[sudo-users] sudo remove -s and -i option

Paul Cantle paul at cantle.me
Fri Aug 25 00:41:48 MDT 2017


I'm pretty sure that everybody that has replied is of the same opinion here. You can't really restrict root shell login effectively. You should just allow the commands you require to be run and not mention any others



On Fri, Aug 25, 2017 at 3:06 AM +0100, "Goodman Leung" <gbcbooksmj at gmail.com<mailto:gbcbooksmj at gmail.com>> wrote:

well,  this is really bad , what is the theory

在 2017/8/23 22:56, Paul Cantle 写道:
No, type this

sudo vim   or sudo vi

Then hit the escape key

Then type


From: Goodman Leung <gbcbooksmj at gmail.com><mailto:gbcbooksmj at gmail.com>
Date: Wednesday, 23 August 2017 at 15:54
To: Shawn McMahon <syberghost at gmail.com><mailto:syberghost at gmail.com>, Paul Cantle <paul at cantle.me><mailto:paul at cantle.me>
Cc: Maarten de Vries <maarten.de.zoveelste at gmail.com><mailto:maarten.de.zoveelste at gmail.com>, "sudo-users at sudo.ws"<mailto:sudo-users at sudo.ws> <sudo-users at sudo.ws><mailto:sudo-users at sudo.ws>
Subject: Re: [sudo-users] sudo remove -s and -i option

here is the result:

user1 at kickseed:~$ sudo awk 'BEGIN {system("/bin/sh")}'
sh: 1: Syntax error: "(" unexpected
user1 at kickseed:~$ sudo vim <esc> :sh
-su: esc: No such file or directory
wujiyu at kickseed:~$

sudo cp -p /bin/bash foo
sudo ./foo
this is not going to work .
在 2017/8/23 22:52, Shawn McMahon 写道:
It's worse than that. They can do this:

sudo cp -p /bin/bash foo
sudo ./foo -i

You cannot stop shells with blacklisting; not even with NOEXEC. Only whitelisting has a prayer of stopping shells. Where blacklisting is used, it's generally considered to be a reminder that folks shouldn't do that, not a barrier.

You're just creating speed bumps that will engender a lack of respect for Security and Compliance in your users because you don't want to tackle a difficult political problem. You can't solve political problems with technical solutions; especially bad technical solutions.

BTW, NOEXEC is great for restricting the capabilities of whitelisted programs. Using it with "ALL" and a blacklist will result in it breaking things, because that's NOEXEC's job; to break things. But it'll include things you don't want broken.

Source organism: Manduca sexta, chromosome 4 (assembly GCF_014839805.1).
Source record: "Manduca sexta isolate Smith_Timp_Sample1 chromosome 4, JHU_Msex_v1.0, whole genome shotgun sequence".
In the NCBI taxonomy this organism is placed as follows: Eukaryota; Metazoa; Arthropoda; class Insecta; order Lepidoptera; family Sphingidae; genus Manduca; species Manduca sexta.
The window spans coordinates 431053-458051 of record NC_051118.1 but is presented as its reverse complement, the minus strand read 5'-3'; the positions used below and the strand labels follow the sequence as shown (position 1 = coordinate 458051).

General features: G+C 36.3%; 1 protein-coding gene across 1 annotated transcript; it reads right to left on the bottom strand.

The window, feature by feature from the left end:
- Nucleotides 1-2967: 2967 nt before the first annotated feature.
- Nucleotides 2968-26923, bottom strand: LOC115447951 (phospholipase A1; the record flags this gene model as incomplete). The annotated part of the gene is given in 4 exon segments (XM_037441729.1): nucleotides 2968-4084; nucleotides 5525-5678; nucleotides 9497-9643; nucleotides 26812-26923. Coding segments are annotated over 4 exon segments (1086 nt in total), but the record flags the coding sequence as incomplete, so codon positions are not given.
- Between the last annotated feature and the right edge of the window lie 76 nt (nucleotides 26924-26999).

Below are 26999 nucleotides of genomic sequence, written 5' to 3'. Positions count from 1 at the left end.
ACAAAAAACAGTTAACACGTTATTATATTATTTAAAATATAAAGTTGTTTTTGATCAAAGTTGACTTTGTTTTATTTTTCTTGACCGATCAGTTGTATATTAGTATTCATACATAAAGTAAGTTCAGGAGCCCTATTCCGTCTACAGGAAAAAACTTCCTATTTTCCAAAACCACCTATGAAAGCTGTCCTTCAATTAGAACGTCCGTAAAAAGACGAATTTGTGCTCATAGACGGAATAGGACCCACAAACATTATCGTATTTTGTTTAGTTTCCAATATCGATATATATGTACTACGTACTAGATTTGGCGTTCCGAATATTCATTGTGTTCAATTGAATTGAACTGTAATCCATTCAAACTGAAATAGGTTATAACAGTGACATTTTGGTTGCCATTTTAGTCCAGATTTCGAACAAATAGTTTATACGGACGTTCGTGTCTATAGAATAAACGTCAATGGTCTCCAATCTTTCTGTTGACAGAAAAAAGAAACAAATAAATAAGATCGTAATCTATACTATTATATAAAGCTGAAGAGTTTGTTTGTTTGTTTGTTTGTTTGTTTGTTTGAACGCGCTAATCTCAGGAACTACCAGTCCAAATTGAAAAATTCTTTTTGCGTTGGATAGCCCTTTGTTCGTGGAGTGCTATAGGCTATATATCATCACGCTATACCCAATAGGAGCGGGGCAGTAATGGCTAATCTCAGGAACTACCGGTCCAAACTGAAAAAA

But do what you want, man; I'm not your mom. Just hope I'm never your auditor.

On Wed, Aug 23, 2017 at 9:37 AM, Paul Cantle <paul at cantle.me<mailto:paul at cantle.me>> wrote:

Plenty unless you specify NOEXEC in sudoers – vi, vim, less, awk and probably others.


sudo awk 'BEGIN {system("/bin/sh")}' – will give a root shell
sudo vim <esc> :sh – will give a root shell

if people need to be able to edit files as root sudoedit or sudo –e is a safer option.

I cannot stress enough that this isn’t the way to go – Really, you should just limit the commands that people need to execute as root and not mess with the sudo program itself.

Just my 2c


On 23/08/2017, 15:32, "sudo-users on behalf of Goodman Leung" <sudo-users-bounces at sudo.ws<mailto:sudo-users-bounces at sudo.ws> on behalf of gbcbooksmj at gmail.com<mailto:gbcbooksmj at gmail.com>> wrote:

    here is the output when my user execute sudo /bin/bash

    user1 at kickseed:~$ sudo /bin/bash
    Traceback (most recent call last):
       File "<string>", line 92, in <module>
       File "<string>", line 33, in check_element
    IndexError: list index out of range

    i thing they get the same result when they use /bin/sh instead .

    do you know any aother command can get a root shell ?

    在 2017/8/23 16:38, Maarten de Vries 写道:
    > On 23 Aug 2017 4:15 a.m., "Goodman Leung" <gbcbooksmj at gmail.com<mailto:gbcbooksmj at gmail.com>
    > <mailto:gbcbooksmj at gmail.com<mailto:gbcbooksmj at gmail.com>>> wrote:
    >     well ,  before i m doing this, i have another solutions , i write
    >     a security binary to replace /usr/bin/sudo ,
    >     you are not able to execute sudo -s , sudo -i , sudo su , and even
    >     sudo /bin/bash.
    >     would you guys wanna try ?
    >     i just think it is not perfect enough.
    > I think it is a really bad idea. If jou want to prevent users
    > executing arbitrary commands jou MUST whitelist exactly the commands
    > that they should be able to use.
    > Blocking only shells is almost completely pointless because users can
    > still execute *every* other command from their own shell prefixed with
    > sudo. The only thing you would win is that every sudo invocation is
    > logged. But if they want they can destroy all logs on the local system.
    > Also, shells and editors are far from the only tools that allow you to
    > bypass sudo logging. Every script interpreter (python/ruby/perl/etc)
    > can do the same. And then there are many more interactive tools that
    > allow users to run arbitrary commands.
    > And if you did blacklist *everything* (which is impossible), then
    > users can just copy a blacklisted binary to their home folder with a
    > different name so it is not blacklisted anymore.
    > In short: if you want to allow users to run arbitrary commands as
    > root, but not shells, you're pretty much out of luck. If you want to
    > allow them to do some specific things as root, whitelist exactly
    > those. Either way, writing your own sudo is not the solution.
    > -- Maarten

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